I already thought it would be Linux (\\lnxbox64). Problem will be Windows doesn’t correctly report what a .DLE file is supposed to be if it’s located on a non-Windows drive. That is corrected for .EXE, .COM and .OVL files, I’ll add .DLE files.
I moved "fakeroot" from the linux box to a Win7 vm on my laptop, and it ran nicely.
At this point, I think I'm good - the customer using BV is migrating from Win7 to Win10 - so it should be fine on his site.
He's using a workstation as the "server" for three other PCs. I'm trying to convince him to start using a NAS instead, so recognizing those .DLE files might be needed some day.
Thanks for great support!
I just need to confirm on customer site that the printers will be recognized - they are currently mapped with "net use lptx \\server\printer /persistent:yes" - so I don't expect any issues with setting up the printer in windows and using LPTx=SEL:"printername"
You should indeed urge the customer to get a NAS. Not depend on a Windows workstation with an user ‘messing’ around!
.DLE files are added to the list of exceptions in the next vDos version (expected release March 1st). But to get rid of a questionable (based on extensions) list of exceptions, I’ll probably tackle it more direct: Read the supposed header data upfront (is anyway read for DOS executables later on), then determine if the file is a DOS executable and forgo getting the info Windows delivers.
"net use lptx \\server\printer /persistent:yes" has/had a major limitation: The printer has to support ASCII data streams. LPTx=SEL:"printername" is far more flexible: Optionally addressing the printer as before with the RAW option, it adds printing to (virtual) Windows-only (GDI) printers, and more (Printing.pdf).
Don't mind me, that's just the sound of my banging my head on the desk...
I visited the customer to make sure all is well.
Changed the printer setting to:
That worked perfectly.
Because, you know, it's called Invoice as defined on THIS workstation, but it's actually installed on that box over there!
Also took the time to tweak the colours - managed to fix a long-standing (some 25 years) complaint the customer had about this program...
Did I mention you have a slick and very cool program?
Customer is extremely happy - he was told it was "impossible to run an old DOS program in Win10" and that his options were: - new windows business software ($5k+) to manage his shop; or, - virtualize his win7 boxes and run them on sub-net in a new ESXi server ($5k+); or, - get new win10 workstations and run the DOS program in a VM on each box($5k+, excluding time to reinstall all win apps and xfer data)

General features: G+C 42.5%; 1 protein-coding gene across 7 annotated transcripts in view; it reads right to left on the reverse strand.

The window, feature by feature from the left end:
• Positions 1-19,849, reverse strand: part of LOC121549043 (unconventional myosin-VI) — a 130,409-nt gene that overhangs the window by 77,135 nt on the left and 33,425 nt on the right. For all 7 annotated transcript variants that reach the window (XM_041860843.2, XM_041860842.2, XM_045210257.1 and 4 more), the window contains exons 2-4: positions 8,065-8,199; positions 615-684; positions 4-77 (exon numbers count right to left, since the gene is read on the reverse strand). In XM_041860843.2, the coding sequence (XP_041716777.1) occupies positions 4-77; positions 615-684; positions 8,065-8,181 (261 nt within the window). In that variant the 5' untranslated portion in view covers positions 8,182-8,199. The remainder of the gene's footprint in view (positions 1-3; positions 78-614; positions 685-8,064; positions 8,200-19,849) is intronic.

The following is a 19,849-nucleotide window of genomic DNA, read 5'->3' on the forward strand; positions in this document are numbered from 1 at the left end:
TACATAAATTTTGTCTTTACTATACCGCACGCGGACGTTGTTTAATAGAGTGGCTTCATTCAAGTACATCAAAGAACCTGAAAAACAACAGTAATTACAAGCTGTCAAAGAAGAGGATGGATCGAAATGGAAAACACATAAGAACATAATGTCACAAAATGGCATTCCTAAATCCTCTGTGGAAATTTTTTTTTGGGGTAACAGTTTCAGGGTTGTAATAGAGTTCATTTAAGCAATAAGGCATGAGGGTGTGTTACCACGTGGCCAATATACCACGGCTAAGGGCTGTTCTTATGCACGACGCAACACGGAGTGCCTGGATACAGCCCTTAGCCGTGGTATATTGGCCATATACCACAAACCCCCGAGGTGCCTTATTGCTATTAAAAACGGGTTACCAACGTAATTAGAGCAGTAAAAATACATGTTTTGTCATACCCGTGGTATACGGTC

Instead, for each of his workstations (and a laptop), we: - cloned the HDD to new SSD - put the HDD aside as "backup" - did an in-place upgrade from Win7 to Win10 - set up vDos on the box with the database - shared that vDos folder so all other workstations could run his program.
Total cost (including my time) about $1600.
And given the move from HDD to SSD, everything flies.
Customer is currently looking forward to hearing from the various software and networking sales people who quoted the other options - so he can tell them that "it AIN'T impossible to run DOS in Win10" and "now go away".
In time, you may switch to LPTx= w/o RAW. Printing to any (virtual) Windows installed printer, like www.vdos.info/faqs.html - Printing - Digital printing with stationary (PDF). Though you’ll have to experiment with HORZ: and VERT:, those are metrics orientated (we Europeans were left behind too long).
Hope you didn’t spent too much time with COLORS=. That can be very time consuming, so it’s dropped in the next version. No one seems to use it, instead there will be a THEME=<0-9> directive. See www.vdos.info/screenshots.html - Control a remote... - FoxProX: The same, a… The next version will also even be more slick, though not all seem to like that. Insisting om a blinking cursor, colors, double lines, and more 'original' stuff.
Software and networking sales people are like car sales people, but w/o any DOS knowledge. So for the latter, not really to blame. And DOS apps in Windows 32/NTVDM can be cumbersome/complicated. Running those in vDos should be more reliable.
Although vDos should extend your DOS app(s) lifespan to that of Windows (2099), the best solution still remains the switch to genuine Window apps. You ‘only’ have to be very cautious to what is offered replacing the DOS app. It’s all about functionality, not looks or bloat! Some horror stories about failed (and costly) Windows migrations.